A recent study from the University of Colorado Boulder raises concerns about the growing use of the sleep hormone melatonin among young children, with nearly 20% of school-aged children and preteens in the United States, including preschoolers, now using it for sleep. The researchers express serious concerns about the safety and understanding of melatonin products in this demographic.
Melatonin use among children on the rise
According to lead author Lauren Hartstein, PhD, a postdoctoral fellow in the Sleep and Development Lab at CU Boulder their paper aims to raise awareness among parents, clinicians, and the scientific community. While not asserting that melatonin is inherently harmful to children, the researchers emphasize the need for extensive research before confidently deeming it safe for long-term use by kids.
Melatonin signals the body’s preparedness for sleep. While it is considered a prescription drug in some countries, it is available over the counter in the US, commonly in child-friendly gummy forms.
In a 2023 survey of 1,000 parents, researchers discovered that 18.5% of 5 to 9-year-olds and 19.4% of 10 to 13-year-olds had used melatonin in the past month. Surprisingly, nearly 6% of preschoolers under four also used melatonin, often for a year.
Available gummies have varying melatonin levels
There’s a significant concern about unreliable labeling, as 22 out of 25 melatonin gummy products analyzed had varying melatonin amounts, and one had triple the labeled dose. Some supplements even contained worrisome substances like serotonin.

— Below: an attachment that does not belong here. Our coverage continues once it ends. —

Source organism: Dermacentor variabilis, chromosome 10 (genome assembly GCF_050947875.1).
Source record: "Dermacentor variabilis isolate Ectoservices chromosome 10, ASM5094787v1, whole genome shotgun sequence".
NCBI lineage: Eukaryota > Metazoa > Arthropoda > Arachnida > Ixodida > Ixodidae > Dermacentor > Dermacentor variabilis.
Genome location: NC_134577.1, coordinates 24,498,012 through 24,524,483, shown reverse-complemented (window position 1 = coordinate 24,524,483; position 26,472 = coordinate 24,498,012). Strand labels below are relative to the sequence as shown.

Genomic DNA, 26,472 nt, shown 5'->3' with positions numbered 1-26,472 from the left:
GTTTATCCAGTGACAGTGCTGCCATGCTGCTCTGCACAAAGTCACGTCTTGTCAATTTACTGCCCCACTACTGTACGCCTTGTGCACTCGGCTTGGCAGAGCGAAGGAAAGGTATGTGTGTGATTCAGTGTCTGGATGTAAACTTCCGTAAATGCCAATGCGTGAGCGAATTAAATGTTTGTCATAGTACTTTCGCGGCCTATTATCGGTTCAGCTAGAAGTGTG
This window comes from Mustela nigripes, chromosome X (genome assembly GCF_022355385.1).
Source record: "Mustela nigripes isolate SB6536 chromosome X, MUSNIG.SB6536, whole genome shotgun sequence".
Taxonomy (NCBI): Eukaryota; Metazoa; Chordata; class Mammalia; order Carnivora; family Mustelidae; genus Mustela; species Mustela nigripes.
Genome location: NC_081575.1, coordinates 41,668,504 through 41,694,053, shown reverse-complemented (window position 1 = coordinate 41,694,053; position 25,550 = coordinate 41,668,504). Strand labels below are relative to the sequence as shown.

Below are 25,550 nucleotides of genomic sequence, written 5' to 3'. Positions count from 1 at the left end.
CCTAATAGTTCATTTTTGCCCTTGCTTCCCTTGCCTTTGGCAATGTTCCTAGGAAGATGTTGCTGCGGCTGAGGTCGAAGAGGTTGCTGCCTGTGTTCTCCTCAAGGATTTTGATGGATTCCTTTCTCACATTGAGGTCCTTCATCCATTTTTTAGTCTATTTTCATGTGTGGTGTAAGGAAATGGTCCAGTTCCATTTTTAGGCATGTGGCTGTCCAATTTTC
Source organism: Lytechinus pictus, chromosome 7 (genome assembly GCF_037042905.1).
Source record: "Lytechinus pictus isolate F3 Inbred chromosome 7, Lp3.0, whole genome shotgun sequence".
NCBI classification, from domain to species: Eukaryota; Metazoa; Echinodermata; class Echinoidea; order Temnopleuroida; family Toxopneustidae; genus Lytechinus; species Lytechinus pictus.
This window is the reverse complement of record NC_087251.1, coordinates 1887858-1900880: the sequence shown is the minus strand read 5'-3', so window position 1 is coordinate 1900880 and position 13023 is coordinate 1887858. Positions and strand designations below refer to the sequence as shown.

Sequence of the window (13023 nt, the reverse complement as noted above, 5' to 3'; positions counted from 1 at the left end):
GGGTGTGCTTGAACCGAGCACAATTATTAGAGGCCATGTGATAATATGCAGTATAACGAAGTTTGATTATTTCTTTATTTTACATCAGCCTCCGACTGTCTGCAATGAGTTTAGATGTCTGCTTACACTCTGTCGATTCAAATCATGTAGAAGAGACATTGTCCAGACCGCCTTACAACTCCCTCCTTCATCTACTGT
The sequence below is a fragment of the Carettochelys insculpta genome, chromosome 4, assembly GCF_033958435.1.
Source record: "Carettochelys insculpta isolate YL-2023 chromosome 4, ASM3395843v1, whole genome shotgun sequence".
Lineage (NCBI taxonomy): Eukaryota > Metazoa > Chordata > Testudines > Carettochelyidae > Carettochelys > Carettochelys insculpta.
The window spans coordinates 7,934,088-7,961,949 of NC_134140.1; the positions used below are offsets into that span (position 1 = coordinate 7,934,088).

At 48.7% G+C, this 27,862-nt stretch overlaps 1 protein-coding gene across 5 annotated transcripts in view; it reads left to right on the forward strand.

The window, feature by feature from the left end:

In 2022, there was a surge in parents giving melatonin to healthy children which has raised concerns. Lauren Hartstein, a researcher at CU Boulder, notes that parents may not fully understand the impact of these supplements. This trend could imply that a pill is the solution to sleep problems, overlooking underlying issues. The widespread use of melatonin suggests a need to address root causes of sleep problems in children.
The use of melatonin in children raises concerns about its impact on puberty and overdose risks due to its candy-like appearance. Dr. Julie Boergers warns of potential risks of unsupervised melatonin use, despite its short-term benefits under medical supervision for certain cases.